Raptors Lead

Realistic Expectations for Every New Toronto Raptor


For the first time in the Masai Ujiri era, the Toronto Raptors are beginning a season with more questions than answers. With the woefully painful departure of Kawhi Leonard earlier this month, the Raptors are in a state of transition, a new, yet oddly exciting time. Gone are the days of flipping through veterans to make a small impact alongside bonafide superstars. The organization is in a position to focus on the future, rather than the now.

These facts made the post-Kawhi portion of the offseason an intriguing one for Toronto. They were in the unenviable position of being short on talent after many players had already signed. With the marquee free agents all gone, the Raptors had to get creative. They had to field a competitive team this year, while finding future building blocks. They had to find an identity, when their whole identity took his game to sunny Los Angeles.

The Raptors based their signings on projected potential, with a twist. Most of the players they took a chance on have shown at least one strength at a high level up to this point. Banking on players who have at least one element of their game figured out means that they can stay in the thick of things this year, while hoping the rest of their games catch up. All in all, the Raptors added nine new players to their 20-man preseason roster. While only 15 will make the final cut, they all have skills that could help improve the roster.

Guaranteed Deals

Stanley Johnson

The highest paid free agent the Raptors signed this offseason, Johnson failed to live up to his 8th overall selection in the 2015 Draft over his rookie contract. In time split between the Pistons and Pelicans, the 23-year-old shot 29.3% from deep. For an NBA wing, shooting under 30% from behind the arc is far from a recipe for success. Coming out of the University of Arizona, the hope was Johnson would become a prototypical 3-and-D wing. However, without the 3, he has yet to find success in his four NBA seasons. More than just a poor shooter, Johnson has been an overall negative offensively. He’s posted a negative Offensive Box Plus-Minus and Offensive Win Shares along with a sub 50% effective shooting percentage.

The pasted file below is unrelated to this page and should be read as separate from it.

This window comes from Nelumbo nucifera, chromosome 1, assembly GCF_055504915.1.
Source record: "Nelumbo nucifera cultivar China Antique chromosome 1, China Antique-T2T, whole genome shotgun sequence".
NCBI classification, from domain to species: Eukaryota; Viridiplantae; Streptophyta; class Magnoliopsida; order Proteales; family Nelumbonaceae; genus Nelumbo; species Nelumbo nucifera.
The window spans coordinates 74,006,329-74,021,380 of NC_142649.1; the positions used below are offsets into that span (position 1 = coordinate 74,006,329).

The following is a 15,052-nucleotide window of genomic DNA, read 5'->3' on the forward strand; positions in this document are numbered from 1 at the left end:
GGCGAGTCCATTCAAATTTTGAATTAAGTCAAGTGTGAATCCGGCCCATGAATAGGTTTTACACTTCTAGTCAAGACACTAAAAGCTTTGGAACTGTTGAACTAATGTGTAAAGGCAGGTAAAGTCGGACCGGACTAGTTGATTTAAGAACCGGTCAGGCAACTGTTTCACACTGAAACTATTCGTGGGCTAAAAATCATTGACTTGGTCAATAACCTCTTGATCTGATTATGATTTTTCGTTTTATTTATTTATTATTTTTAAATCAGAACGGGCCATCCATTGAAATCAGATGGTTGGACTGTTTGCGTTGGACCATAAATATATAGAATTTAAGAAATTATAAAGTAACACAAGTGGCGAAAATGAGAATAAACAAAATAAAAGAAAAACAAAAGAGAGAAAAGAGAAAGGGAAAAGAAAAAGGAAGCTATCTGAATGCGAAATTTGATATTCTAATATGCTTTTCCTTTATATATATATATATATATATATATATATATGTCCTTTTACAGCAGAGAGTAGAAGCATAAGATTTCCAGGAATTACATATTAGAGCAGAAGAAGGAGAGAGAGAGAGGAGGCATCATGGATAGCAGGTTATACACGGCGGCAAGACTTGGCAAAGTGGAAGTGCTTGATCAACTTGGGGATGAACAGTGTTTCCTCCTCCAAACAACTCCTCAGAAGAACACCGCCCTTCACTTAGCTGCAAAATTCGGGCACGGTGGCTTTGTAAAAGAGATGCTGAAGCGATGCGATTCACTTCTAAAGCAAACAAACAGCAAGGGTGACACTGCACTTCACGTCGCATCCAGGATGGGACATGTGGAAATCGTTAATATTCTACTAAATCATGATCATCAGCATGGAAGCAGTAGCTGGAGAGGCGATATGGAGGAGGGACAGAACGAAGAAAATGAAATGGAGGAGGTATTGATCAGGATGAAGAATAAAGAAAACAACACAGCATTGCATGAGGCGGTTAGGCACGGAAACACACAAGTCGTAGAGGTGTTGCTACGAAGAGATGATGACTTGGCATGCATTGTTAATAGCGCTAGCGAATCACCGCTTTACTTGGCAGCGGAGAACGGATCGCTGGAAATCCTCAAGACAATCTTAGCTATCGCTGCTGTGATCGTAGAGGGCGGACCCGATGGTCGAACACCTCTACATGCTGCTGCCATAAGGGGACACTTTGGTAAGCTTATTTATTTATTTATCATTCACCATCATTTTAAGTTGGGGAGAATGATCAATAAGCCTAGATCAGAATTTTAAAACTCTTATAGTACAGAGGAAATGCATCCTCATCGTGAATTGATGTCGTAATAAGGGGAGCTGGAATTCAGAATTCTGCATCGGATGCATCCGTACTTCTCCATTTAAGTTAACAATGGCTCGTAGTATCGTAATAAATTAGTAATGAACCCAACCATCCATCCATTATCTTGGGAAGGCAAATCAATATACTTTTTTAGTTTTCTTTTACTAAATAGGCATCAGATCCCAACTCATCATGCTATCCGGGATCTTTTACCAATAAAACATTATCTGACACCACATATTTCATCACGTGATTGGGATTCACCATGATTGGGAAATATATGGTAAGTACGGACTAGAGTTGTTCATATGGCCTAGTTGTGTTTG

However, there is obviously a reason why Toronto took a risk on Johnson. While posting negative offensive statistics, Johnson posted positive numbers for Defensive Box Plus-Minus and Defensive Win Shares. At a long 6’7 and ripped 245-pound frame, he fits the bill of the player you want guarding the opposition’s best scorer. Plus, after just turning 23 years old, a relatively inexpensive flier makes sense.

If Johnson can simply boost his corner three-point shooting to the league average (~35%), and he develops a slight offensive game off the dribble, Johnson’s game opens up. If he can become an average offensive player, you can keep him on the floor defensively. As referenced in the open, Johnson already has an NBA strength in his game. If his offense can catch up, the Raptors snagged a strong, powerful 3-and-D wing for extremely cheap. Given the options available, the Raptors couldn’t do a whole lot better.


Signing Grade: A-

2019-2020 projected stats: 11 PPG, 4.5 RPG, 34% 3FG

Rondae Hollis-Jefferson

The second University of Arizona star of this free agency class (Stanley Johnson) also fits the bill of a second contract reclamation project. However, unlike Johnson, Hollis-Jefferson has had the benefit of a full season of solid play. After his 3rd year in the NBA in 2017-2018, many thought Hollis-Jefferson was a major part of the Brooklyn Nets’ future. After all, in almost 30 minutes a game he averaged almost 14 points and 7 rebounds while shooting 47% and guarding multiple positions on the floor. He was their second leading scorer, and his quickness and size at 6’7 with mega long arms made him the perfect small-ball power forward.